What it is NOT: The key challenge here is that customers does NOT equal viewers. If I sit down with my daughter to watch a Disney movie, we’re only counted as one “customer”, when there are two of us. In traditional TV, metrics, Nielsen is specifically trying to factor in how many people are watching in a household, since that makes more sense for advertisers. Not so for streaming. If Netflix had 80 million customer accounts watch a show, we have no idea how many people that actually tuned in, but we know it was greater than 80 million. (Not that they don’t try to know, it’s just tougher with this dataset.)
The other confusion is when people mistake the next metric, streams, for customers.
Also called: Views. Watches.
What it is: Simply a count of all the interactions. Add up all the people of any type who clicked on a piece of content, and count each click separately. (Sometimes you have a time limit of say 3 or 5 or 30 seconds before it counts.)
What it is NOT Part 1: The main reason I am writing this article now is because Ted Sarandos said that The Christmas Chronicles was “streamed 20 million times”. What did he mean by streams? Well, he simply meant that they had 20 million entries in the database. If he had been pushed to clarify, he would have said that this counts every time someone started a stream. If it took you four tries to watch a film—say you had interruptions for dinner—that means you got four streams. That’s why streams are some of the most misleading statistics. A stream is really just an entry, no matter how many times the entry came from the same customer.
What it is NOT Part 2: Streams is NOT completed streams, which is the biggest misdirection by Netflix, Amazon, Hulu and even Youtube when discussing either views or streams. Now, Youtube is both clear and unclear on this point. They will tell you that if you watch 3 seconds of something, that counts as a “view”.
But honestly, most people think if a streaming video company says someone “watched something” that means all the way through. Usually, it takes multiple streams to watch something. For example, if your computer crashes and restarts, even though it is nearly the same time, that counts as two streams. This fuzziness in definitions is why I prefer the next category.
Also called: Minutes. Hours viewed.
What it is: Add up all the seconds into minutes, all the minutes into hours and you have the “total hours viewed” of any given episode, season, series or movie.
What it is NOT: Whether or not a viewer finished a show or movie. Say for some reason the same customer watched the first part of a movie over and over. I don’t know why they would do that, but say they do. Well, the raw hours number doesn’t distinguish between that or someone who watched the entire movie. Hours just counts the total minutes/hours you watched a specific piece of content. It also does not care how many tries it took or how many streams, it just adds all the minutes of viewing together.
An Example – Completion Rate
So let’s take something more complicated, and show how you can take the pieces above to generate it. Say you do want to know “completion rate” of a movie. How would you do that?
One idea would be to just take the hours watched. So take say the 80% of total view time of each movie, and have the database only pull people who’s total minutes viewed exceeded that. I’ve seen this done. (Or you pull all the customer data with hours viewed, and sort it later.)
Of course, for weird reasons, maybe someone just rewatched the opening song—say for a musical—so you change it to only people who watched past the 80% point of a movie or TV show. But that could still include people who, for whatever reason, skipped to the end of a movie just to see that. I don’t know why they would do that, but they could. (And with millions of interactions, you’d be surprised what weird stuff you see.) So you could do both metrics to be extra sure. (By definition, including both 80% of total minutes and viewership past the 80% point would be less than either one on their own.)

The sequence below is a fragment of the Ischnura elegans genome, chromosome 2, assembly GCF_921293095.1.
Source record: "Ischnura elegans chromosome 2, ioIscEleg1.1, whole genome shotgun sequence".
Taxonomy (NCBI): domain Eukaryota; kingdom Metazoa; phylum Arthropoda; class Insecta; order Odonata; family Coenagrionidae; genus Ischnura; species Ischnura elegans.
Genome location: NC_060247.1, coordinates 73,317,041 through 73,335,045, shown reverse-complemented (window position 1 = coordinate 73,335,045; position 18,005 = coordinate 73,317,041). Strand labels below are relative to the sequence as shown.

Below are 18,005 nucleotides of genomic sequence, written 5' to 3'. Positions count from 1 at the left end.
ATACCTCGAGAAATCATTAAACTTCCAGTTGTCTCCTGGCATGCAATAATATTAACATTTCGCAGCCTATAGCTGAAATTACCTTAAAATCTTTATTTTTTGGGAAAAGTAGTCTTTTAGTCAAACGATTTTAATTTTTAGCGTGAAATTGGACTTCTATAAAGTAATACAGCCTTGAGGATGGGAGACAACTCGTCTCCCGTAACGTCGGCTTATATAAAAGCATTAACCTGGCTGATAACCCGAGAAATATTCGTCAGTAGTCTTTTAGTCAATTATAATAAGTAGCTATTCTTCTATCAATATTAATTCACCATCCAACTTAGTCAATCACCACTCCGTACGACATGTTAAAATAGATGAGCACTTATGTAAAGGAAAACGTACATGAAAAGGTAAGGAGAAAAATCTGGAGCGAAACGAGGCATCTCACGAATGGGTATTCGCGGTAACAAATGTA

These pulls require a higher level of coding in the database to do accurately and well. But they aren’t exotic by any means and are often automated. For TV series, you could usually skip the minutes count and just track if a single customer ID watched each episode in a series, especially if the series isn’t a procedural. So if a customer watched all of three episodes, but didn’t start episode 4, you assumed they didn’t complete the season.
(Though again, you’d be surprised how many people start some TV seasons in the middle, even when they are exclusive to a platform!)
Using Our Data Examples Above
So we’re now armed with how the database looks and what the pieces mean. This means we can use an example to see how Netflix pulled the data for one of their shows. Crucially, we can see that they probably pulled the exact piece of information we would have loved to seen, but then left it out of the report.
So for the Netflix “Summer of Love”, it likely pulled the streams, hours, and customers metrics for each show, with a completion rate. And probably a bunch of other data. But let’s stick to one simple table for now. Here’s a summary of the Netflix “Summer of Love”, which was eleven films:
Crucially, this table is a worldwide table, meaning it adds up all viewing. You could remake this table by country or region. As you can see, there are 49 potential data points, but Netflix picked one.
You can see this as well with The Christmas Chronicles. Netflix had a simpler table in that regard as they only needed one line. Like this:
This makes Ted Sarandos’ decision pretty stark. He looked at four major numbers, and picked the highest sounding one, which happened to be streams. And happened to round to “20 million” which is a great sound byt. Not customers, not hours, not hours per customers, but streams.
The Caution: Don’t cross the streams
Unfortunately, in reporting on Ted Sarandos—who deliberately picked the word “streams”—a lot of Twitter and journalism converted streams to customers. Or even “people watched”. (Here’s The AV Club making that mistake.) As you now know, these two things are definitely not the same. But Netflix knows that this crucial distinction is often lost as their message is distributed.
Now that you know how the data works, you can appreciate that customers does not equal views and streams aren’t the same thing as hours. So in the future, don’t cross the streams and hours and customers.